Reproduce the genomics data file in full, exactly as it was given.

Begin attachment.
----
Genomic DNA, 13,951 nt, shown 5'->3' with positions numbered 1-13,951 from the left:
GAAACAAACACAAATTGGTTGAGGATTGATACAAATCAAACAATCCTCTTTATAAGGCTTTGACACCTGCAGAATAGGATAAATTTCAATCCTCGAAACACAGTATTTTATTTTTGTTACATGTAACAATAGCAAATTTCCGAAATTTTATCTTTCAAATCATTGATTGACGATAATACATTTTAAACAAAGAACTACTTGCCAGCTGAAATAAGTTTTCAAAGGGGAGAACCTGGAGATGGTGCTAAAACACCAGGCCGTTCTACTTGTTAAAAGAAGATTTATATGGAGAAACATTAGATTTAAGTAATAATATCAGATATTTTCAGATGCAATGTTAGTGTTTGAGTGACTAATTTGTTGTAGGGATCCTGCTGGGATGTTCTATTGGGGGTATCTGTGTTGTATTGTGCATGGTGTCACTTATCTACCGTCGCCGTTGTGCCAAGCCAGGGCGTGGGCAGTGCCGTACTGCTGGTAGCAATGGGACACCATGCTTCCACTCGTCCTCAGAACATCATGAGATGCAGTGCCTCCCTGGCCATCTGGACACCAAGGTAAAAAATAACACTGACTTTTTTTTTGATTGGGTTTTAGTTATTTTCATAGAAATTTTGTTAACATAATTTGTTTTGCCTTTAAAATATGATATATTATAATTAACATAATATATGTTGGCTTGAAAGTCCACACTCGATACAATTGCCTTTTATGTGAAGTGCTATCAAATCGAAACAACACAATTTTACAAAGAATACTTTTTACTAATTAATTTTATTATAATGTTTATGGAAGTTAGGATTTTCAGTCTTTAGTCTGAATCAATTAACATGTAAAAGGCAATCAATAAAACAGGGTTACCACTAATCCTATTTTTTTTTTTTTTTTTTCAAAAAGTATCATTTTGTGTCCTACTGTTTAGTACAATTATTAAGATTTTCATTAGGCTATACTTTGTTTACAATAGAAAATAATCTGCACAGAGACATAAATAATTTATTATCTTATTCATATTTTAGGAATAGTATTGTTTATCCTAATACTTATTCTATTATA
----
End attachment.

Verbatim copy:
Genomic DNA, 13,951 nt, shown 5'->3' with positions numbered 1-13,951 from the left:
GAAACAAACACAAATTGGTTGAGGATTGATACAAATCAAACAATCCTCTTTATAAGGCTTTGACACCTGCAGAATAGGATAAATTTCAATCCTCGAAACACAGTATTTTATTTTTGTTACATGTAACAATAGCAAATTTCCGAAATTTTATCTTTCAAATCATTGATTGACGATAATACATTTTAAACAAAGAACTACTTGCCAGCTGAAATAAGTTTTCAAAGGGGAGAACCTGGAGATGGTGCTAAAACACCAGGCCGTTCTACTTGTTAAAAGAAGATTTATATGGAGAAACATTAGATTTAAGTAATAATATCAGATATTTTCAGATGCAATGTTAGTGTTTGAGTGACTAATTTGTTGTAGGGATCCTGCTGGGATGTTCTATTGGGGGTATCTGTGTTGTATTGTGCATGGTGTCACTTATCTACCGTCGCCGTTGTGCCAAGCCAGGGCGTGGGCAGTGCCGTACTGCTGGTAGCAATGGGACACCATGCTTCCACTCGTCCTCAGAACATCATGAGATGCAGTGCCTCCCTGGCCATCTGGACACCAAGGTAAAAAATAACACTGACTTTTTTTTTGATTGGGTTTTAGTTATTTTCATAGAAATTTTGTTAACATAATTTGTTTTGCCTTTAAAATATGATATATTATAATTAACATAATATATGTTGGCTTGAAAGTCCACACTCGATACAATTGCCTTTTATGTGAAGTGCTATCAAATCGAAACAACACAATTTTACAAAGAATACTTTTTACTAATTAATTTTATTATAATGTTTATGGAAGTTAGGATTTTCAGTCTTTAGTCTGAATCAATTAACATGTAAAAGGCAATCAATAAAACAGGGTTACCACTAATCCTATTTTTTTTTTTTTTTTTTCAAAAAGTATCATTTTGTGTCCTACTGTTTAGTACAATTATTAAGATTTTCATTAGGCTATACTTTGTTTACAATAGAAAATAATCTGCACAGAGACATAAATAATTTATTATCTTATTCATATTTTAGGAATAGTATTGTTTATCCTAATACTTATTCTATTATA